Heber, Reginald (DNB00)

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HEBER, REGINALD (1783–1826), bishop of Calcutta, was born at Malpas, Cheshire, 21 April 1783. The family was an ancient one, long settled at Marton Hall, in the district of Craven in Yorkshire; but the father of the bishop, also Reginald Heber (d. 1804), a man of some intellectual power, who had been fellow and tutor of Brasenose College, Oxford, held a moiety of the living of Malpas, and lived there. He inherited from his mother the estate and living of Hodnet, Shropshire. It descended to her from her kinsman, Sir Thomas Vernon, and he became rector of Hodnet on his own presentation as lord of the manor. He was twice married, first, in 1772, to Mary, daughter of the Rev. Mark Baylie, by whom he had a son, Richard Heber [q. v.], and then in 1783 to Mary, daughter of the Rev. Cuthbert Allanson, rector of Wath in Yorkshire, by whom he had two sons and one daughter; of these Reginald was the eldest.

Heber received his early education at the grammar school of Whitchurch; when he was thirteen years of age he was placed under the tuition of Dr. Bristowe, who took private pupils at Neasden, near Willesden. In 1800 he went to Brasenose College, Oxford, his father's college, and commenced a brilliant university career. In his first year (1800) he won the prize for the ‘Carmen Seculare,’ a Latin poem on the commencement of the new century; and in 1803 the prize for English verse on the subject of ‘Palestine,’ which was first printed in 1807, and has been several times reprinted. The poem was received with extraordinary enthusiasm when it was recited in the theatre, and it is one of the very few prize poems which have lived. It was set to music by Dr. Crotch in 1812. Walter Scott was breakfasting with Heber at Brasenose just before the poem was sent in, and at a suggestion from him Heber inserted impromptu the well-known lines about the Temple which end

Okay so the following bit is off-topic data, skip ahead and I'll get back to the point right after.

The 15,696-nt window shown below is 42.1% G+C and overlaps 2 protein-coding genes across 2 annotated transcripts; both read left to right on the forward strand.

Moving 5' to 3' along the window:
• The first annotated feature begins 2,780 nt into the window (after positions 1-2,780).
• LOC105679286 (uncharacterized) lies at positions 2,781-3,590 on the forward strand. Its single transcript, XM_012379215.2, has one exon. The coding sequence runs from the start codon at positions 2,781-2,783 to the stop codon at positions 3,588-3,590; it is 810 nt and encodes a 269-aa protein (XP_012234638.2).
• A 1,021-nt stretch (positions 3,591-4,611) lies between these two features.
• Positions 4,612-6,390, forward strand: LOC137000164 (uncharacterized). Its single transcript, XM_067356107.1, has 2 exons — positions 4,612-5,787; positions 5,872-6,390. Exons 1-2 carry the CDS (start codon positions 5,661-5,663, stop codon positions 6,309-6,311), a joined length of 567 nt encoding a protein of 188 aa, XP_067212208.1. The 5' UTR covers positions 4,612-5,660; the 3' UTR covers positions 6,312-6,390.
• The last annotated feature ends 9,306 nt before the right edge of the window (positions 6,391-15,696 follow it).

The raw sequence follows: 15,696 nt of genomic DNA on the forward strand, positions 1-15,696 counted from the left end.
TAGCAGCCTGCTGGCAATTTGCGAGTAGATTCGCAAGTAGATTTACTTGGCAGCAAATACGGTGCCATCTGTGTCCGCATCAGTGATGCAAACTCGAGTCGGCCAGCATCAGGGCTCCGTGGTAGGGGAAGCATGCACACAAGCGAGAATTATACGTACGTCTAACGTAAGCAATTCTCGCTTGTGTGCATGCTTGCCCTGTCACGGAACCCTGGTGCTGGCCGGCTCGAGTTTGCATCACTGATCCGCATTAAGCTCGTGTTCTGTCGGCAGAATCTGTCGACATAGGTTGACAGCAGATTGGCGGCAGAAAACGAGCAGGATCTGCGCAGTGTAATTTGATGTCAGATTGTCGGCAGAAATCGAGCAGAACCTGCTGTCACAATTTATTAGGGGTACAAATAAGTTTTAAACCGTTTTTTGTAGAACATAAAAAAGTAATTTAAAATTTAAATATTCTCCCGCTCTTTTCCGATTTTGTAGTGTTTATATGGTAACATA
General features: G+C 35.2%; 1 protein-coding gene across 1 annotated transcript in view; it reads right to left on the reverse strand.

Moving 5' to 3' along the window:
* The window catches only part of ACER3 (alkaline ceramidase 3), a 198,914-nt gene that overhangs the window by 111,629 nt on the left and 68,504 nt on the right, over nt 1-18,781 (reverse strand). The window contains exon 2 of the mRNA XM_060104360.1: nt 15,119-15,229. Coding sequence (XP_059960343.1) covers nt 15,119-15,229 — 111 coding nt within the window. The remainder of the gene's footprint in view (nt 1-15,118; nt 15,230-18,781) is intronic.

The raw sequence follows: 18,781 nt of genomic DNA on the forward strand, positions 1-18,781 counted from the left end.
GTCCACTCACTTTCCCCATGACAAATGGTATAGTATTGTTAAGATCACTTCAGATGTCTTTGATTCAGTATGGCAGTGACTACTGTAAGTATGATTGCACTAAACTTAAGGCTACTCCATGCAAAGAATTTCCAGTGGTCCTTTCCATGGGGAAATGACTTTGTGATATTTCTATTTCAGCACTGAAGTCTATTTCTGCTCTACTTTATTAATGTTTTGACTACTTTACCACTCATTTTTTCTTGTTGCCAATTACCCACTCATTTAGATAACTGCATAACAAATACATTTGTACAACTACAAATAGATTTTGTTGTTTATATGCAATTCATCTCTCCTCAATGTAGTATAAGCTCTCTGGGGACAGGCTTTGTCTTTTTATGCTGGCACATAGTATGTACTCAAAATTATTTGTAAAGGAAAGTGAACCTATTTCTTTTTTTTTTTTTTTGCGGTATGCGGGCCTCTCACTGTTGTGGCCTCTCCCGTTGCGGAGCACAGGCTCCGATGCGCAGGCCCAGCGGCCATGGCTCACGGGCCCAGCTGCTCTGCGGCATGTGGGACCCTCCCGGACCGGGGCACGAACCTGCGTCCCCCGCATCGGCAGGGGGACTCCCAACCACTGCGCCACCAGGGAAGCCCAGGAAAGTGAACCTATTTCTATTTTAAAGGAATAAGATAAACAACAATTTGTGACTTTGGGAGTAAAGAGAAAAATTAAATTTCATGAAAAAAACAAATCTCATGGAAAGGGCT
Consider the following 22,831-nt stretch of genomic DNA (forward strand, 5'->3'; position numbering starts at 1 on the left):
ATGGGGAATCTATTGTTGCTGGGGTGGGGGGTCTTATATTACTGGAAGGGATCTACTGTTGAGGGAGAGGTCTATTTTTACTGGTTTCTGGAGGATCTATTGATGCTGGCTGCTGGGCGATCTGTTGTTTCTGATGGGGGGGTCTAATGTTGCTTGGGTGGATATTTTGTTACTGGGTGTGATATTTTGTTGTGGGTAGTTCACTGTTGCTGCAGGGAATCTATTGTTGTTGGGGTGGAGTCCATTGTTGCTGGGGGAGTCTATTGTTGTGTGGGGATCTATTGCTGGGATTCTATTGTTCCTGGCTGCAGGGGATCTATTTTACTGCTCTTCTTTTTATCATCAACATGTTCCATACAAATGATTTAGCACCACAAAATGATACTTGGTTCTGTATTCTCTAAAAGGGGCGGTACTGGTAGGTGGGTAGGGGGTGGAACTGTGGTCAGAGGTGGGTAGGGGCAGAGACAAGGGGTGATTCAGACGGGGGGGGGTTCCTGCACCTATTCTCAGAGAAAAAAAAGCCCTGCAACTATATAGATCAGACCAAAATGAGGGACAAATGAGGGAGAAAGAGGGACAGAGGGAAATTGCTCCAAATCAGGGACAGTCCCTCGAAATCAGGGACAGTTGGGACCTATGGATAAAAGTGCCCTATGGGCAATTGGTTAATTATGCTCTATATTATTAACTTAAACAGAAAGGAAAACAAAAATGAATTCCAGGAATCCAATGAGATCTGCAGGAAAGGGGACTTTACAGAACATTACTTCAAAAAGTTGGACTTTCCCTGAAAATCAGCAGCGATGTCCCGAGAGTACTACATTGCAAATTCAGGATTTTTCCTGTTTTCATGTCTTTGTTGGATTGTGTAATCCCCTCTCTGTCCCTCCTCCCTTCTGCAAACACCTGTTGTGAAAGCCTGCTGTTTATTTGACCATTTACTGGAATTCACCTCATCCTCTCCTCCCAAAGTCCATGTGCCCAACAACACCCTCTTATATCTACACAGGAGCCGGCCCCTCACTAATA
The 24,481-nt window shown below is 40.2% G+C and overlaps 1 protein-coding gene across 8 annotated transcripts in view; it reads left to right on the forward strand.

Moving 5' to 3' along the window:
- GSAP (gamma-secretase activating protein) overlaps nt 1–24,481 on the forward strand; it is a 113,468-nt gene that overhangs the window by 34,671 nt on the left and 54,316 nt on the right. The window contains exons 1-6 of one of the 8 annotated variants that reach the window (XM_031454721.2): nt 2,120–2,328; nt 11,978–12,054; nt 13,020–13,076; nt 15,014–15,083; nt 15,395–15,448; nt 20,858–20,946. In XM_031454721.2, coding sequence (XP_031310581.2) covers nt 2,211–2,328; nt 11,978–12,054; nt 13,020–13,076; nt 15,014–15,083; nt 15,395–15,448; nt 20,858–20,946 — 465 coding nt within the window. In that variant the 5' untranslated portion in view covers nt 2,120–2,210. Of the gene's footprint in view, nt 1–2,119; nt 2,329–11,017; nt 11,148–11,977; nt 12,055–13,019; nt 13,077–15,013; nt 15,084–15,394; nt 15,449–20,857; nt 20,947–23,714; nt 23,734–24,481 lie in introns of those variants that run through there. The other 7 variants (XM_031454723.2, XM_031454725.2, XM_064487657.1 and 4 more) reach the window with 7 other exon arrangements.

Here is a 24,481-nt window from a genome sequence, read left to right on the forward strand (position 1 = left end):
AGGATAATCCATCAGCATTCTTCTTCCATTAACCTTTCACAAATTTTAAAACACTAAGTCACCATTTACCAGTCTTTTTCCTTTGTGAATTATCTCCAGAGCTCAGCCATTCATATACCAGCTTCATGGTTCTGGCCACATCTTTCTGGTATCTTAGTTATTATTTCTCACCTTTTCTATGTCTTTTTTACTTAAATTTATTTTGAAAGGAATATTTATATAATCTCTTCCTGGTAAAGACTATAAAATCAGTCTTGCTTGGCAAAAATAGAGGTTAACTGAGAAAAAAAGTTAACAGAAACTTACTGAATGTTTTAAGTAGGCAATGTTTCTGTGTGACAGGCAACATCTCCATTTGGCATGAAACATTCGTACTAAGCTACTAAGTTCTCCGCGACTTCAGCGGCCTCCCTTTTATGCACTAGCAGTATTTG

Like some tall palm the noiseless fabric sprung.

In 1805 he gained the prize for the best English essay on the subject of ‘The Sense of Honour,’ and in the same year was elected fellow of All Souls' College. He then travelled for nearly two years with his friend, John Thornton, son of Samuel Thornton, M.P. for Surrey, through Germany, Russia, and the Crimea. A most vivid account of his travels is given in his ‘Journal.’ In 1807 he returned to England and received holy orders. The living of Hodnet had been reserved for him since his father's death in 1804, and he at once entered upon the duties of a country clergyman, having married Amelia, daughter of Dr. Shipley, the dean of St. Asaph. He was an excellent parish priest, increasing the number of church services, making vigorous efforts to improve the psalmody, building and attending to schools for the education of the poor, constantly visiting his people, and making many reforms in morals. Like most earnest clergymen he had his troubles; among others a difficulty arising from the incursions of the famous Rowland Hill into his parish, which was peculiarly embarrassing, as the Hills were among his principal parishioners. His letters to his intimate friends, J. Thornton and J. S. Wilmot Horton, give an interesting insight into his work and difficulties. He complains of his odd position as ‘half parson, half squire,’ and expresses a groundless fear that his literary tastes tempted him too much away from his parochial duties.